A recent post about Jane Jacobs is entitled:
My friend Mike James has let me know about the following Sept. 30, 2016 article from the Globe and Mail:
The opening paragraph reads:
Everyone has their own Jane Jacobs. The famous writer would have been 100 this year, and people around the world have been remembering the way her steely intelligence transformed their lives. The book that made her name, The Death and Life of Great American Cities, published in 1961, remains one of the 20th century’s most beloved and influential takes on urban life, a book that many credit with forever altering how they see the city. Then, for four decades after that, in five more books and a host of essays and speeches, many of which we have collected in our new book Vital Little Plans: The Short Works of Jane Jacobs, she upended our understanding of not just cities, but economies, ethics and politics. In scrambling expectations, she became one of those rare public intellectuals who finds readers and acolytes everywhere, capturing imaginations at both ends of the political spectrum, inspiring community organizers and libertarians alike.
[End of excerpt]
An Oct. 2, 2016 becomingjanejacobs.com article is entitled: “The Blindness of Claims of Jane Jacobs’ Race-Blindness.”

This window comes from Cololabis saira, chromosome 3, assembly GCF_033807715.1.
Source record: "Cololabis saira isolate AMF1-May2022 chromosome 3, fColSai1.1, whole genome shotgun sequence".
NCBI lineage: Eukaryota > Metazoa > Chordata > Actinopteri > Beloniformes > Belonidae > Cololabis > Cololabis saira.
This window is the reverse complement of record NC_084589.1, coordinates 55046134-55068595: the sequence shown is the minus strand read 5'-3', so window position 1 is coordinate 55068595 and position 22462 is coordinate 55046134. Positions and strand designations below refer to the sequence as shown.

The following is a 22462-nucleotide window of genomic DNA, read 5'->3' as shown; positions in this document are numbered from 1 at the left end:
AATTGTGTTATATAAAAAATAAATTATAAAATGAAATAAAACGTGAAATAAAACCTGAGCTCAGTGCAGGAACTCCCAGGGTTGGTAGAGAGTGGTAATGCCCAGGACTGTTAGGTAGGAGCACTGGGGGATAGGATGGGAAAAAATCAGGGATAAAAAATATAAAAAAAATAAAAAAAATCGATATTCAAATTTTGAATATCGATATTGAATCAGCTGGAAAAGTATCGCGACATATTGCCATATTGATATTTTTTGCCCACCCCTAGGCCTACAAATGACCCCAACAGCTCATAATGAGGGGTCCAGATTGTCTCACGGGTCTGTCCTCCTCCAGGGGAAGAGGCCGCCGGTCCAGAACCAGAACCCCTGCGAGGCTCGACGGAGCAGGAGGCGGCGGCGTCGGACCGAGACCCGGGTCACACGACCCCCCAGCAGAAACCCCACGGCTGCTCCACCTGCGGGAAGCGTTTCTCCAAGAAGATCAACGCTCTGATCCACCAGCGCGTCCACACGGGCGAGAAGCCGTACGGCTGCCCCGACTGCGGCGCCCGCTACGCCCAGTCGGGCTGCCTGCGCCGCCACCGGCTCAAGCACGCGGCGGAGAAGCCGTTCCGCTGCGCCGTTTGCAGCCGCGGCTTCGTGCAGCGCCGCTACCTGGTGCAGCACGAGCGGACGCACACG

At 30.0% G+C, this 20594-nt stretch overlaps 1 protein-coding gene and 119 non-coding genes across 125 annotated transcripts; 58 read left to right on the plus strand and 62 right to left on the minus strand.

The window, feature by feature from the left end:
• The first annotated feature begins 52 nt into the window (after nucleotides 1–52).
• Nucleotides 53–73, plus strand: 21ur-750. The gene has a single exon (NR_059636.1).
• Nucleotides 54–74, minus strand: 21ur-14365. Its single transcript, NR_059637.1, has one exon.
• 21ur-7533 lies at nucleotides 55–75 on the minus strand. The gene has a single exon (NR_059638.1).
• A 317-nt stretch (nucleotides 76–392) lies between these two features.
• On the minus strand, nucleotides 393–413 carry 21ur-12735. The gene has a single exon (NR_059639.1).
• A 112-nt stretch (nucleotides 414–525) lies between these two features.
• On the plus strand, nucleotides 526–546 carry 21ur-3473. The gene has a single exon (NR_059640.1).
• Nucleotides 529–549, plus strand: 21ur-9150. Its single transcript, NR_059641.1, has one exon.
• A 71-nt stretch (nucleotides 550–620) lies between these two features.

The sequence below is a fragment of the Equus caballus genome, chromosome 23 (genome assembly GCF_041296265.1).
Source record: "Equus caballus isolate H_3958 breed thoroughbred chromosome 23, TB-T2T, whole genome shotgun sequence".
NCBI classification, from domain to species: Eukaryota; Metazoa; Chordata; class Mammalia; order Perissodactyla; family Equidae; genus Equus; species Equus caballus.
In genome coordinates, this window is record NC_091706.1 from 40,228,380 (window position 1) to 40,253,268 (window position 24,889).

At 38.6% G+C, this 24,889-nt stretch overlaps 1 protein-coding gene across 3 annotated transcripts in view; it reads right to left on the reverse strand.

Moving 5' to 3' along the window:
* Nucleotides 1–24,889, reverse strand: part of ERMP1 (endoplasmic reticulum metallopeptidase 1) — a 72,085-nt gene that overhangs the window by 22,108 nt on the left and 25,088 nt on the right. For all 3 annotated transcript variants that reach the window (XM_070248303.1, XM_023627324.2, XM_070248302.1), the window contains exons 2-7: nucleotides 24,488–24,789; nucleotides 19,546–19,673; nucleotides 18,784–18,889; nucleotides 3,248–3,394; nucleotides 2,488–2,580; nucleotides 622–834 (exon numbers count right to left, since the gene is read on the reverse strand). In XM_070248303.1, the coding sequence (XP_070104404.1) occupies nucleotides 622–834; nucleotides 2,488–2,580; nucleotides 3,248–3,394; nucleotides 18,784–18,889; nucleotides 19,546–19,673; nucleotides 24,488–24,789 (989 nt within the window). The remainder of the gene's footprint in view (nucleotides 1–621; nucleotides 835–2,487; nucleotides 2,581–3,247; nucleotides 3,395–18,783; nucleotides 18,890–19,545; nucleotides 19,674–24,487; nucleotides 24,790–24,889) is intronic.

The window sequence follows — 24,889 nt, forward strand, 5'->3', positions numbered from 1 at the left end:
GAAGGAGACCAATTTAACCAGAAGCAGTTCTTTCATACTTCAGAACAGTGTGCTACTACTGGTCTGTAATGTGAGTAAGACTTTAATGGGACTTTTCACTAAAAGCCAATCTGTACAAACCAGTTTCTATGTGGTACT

The opening paragraphs read:
A recently published biography has contributed to the myth that Jane Jacobs was inattentive to issues of race. A book reviewer in the Literature Review of Canada wrote, “Her inattention to racism, whether in the form of American housing markets or in official policies like redlining, is well known—at least within the academy, and it was noticed before Death and Life was published.”
These confidently made assertions are wrong. Similarly, the source of the assertions, author Robert Kanigel’s claim that Jacobs believed that discrimination against Negroes was little different from those of other slum populations and “that was about it,” is simply incorrect and misleading. In The Death and Life of Great American Cities, Jacobs wrote about segregation, discrimination, and racism, with special attention to African-Americans, on multiple occasions and in various ways. She called racism “our country’s most serious social problem” (p. 71). She spoke of Americans’ “tendencies toward master-race psychology” (p. 284). In fact, as early as 1945, in a short history of the United States written for foreign readers when she worked at the Office of War Information, she honestly observed, “The nation’s 13,000,000 Negro citizens do not yet have full economic equality and opportunity” (Becoming Jane Jacobs, p. 296).
[End of excerpt]